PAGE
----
Second, our time and talent commitment has enabled us to worship and serve God in so many ways. We gather for worship each Sunday, Wednesdays in Lent and Advent, and occasionally for a healing service, funerals and weddings. We put together quilts, shoeboxes, health and school kits. We send cards to soldiers and to each other. Our buildings and grounds are well-maintained, even though they need a lot of work. We give in-kind gifts to needy families and to a local school. We serve on committees and council. We help fold bulletins and newsletters.
Our financial gifts support our ability to do ministry. With our finances we make sure we have a building in which to gather, heated and air conditioned, lights, water, insurance, computers and internet connections. With our shared financial treasure we have paid staff: organist, choir director, choir accompanist, all to enhance our worship. With our shared financial treasure we have a custodian to keep the buildings clean and tidy, a secretary to process all sorts of paperwork, greet visitors and members, assist us in communicating with each other in many ways. And we have a pastor to preach, teach, lead, guide, comfort and challenge us.
This year, as we consider how God has blessed us, and how we may be able to pass on those blessings, I invite us each to consider the amount of commitment we have to God. Let’s seek to wear the garment of discipleship and make our decisions with complete trust in God to provide for us.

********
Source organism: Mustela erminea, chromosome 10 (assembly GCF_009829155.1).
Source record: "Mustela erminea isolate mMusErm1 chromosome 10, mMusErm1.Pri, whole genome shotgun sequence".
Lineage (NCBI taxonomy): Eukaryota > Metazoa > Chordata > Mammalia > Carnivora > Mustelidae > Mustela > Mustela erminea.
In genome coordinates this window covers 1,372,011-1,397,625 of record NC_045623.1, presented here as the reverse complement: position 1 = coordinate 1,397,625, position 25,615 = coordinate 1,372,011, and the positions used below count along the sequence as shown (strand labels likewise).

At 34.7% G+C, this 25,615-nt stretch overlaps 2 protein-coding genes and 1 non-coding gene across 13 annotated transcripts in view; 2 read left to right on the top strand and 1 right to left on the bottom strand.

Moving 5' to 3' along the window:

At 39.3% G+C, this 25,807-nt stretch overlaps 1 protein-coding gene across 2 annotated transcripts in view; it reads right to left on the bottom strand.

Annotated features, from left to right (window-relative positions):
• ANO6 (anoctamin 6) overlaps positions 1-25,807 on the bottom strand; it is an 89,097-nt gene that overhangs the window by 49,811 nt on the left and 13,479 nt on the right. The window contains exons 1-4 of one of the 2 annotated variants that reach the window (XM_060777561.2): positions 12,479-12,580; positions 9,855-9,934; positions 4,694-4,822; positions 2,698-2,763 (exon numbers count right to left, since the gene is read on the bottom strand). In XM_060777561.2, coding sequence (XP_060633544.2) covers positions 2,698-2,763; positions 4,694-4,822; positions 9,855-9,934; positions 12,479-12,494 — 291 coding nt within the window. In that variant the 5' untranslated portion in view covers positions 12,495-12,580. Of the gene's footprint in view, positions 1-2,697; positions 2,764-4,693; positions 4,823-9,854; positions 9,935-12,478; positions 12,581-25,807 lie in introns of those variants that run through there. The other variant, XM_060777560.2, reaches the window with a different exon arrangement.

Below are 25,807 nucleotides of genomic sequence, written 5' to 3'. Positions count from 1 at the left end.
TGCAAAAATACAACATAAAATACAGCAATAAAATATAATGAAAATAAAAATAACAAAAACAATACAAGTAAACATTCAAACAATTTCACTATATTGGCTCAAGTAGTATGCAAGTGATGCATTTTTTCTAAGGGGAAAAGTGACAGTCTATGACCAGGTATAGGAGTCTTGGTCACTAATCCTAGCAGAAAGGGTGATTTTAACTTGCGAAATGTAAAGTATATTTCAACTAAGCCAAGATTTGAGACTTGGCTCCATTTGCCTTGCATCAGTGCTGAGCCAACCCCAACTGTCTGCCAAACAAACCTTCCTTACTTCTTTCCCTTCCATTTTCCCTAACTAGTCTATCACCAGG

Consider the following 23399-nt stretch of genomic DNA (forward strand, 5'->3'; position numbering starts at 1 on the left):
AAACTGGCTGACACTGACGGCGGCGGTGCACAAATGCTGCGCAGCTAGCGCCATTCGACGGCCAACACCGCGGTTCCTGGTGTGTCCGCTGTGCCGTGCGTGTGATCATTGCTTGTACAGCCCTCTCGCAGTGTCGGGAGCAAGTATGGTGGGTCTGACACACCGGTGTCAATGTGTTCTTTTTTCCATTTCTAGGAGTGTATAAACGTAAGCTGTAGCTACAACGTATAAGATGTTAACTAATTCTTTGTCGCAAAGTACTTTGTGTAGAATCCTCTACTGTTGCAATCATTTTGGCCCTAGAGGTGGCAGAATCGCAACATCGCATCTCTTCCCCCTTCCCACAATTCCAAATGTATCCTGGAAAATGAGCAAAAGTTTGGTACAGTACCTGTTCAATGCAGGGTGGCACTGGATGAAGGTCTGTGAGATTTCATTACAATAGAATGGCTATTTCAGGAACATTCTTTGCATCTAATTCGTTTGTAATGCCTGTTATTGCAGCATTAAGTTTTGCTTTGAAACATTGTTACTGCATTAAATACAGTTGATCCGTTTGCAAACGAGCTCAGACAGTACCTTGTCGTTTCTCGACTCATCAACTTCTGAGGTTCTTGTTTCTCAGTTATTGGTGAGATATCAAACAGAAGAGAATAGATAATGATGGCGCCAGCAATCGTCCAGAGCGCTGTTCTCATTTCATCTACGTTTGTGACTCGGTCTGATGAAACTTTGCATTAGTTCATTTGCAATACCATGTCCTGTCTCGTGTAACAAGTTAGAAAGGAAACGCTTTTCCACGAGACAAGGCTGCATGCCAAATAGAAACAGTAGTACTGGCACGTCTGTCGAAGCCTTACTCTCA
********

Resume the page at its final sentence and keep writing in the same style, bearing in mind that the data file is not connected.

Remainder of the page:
Please pray with me: God of abundance and grace, send your Holy Spirit to us as we pray and ponder our commitment of time, talent, and treasure for the coming year. Encourage us to be as generous as you are, offering the best to you and to each other: whatever is true, holy, just, pure, lovely, and worthy of praise. Amen
Picture of golden calf
What do you think God looks like?
The ancient people often thought God looked like things in nature: like a mountain, because it was strong; like a bull, because they are powerful; like a woman, because she can have babies.
Long, long ago, God gave our ancestors ten rules to live by. We call them the Ten Commandments. One of the rules is to not make any pictures or statues or God. In today’s reading, the people made a statue of a calf, a baby bull. God didn’t like it.
God doesn’t want us to make pictures or statues of God because God is not like any one thing on earth, and God is bigger than anything we can imagine.
God loves better and forgives better than any person on earth. God has a bigger heart than anyone on earth.
So, when we try to figure out what God looks like, it’s better to figure out how big God’s heart is.
Pray: thanks for the big heart.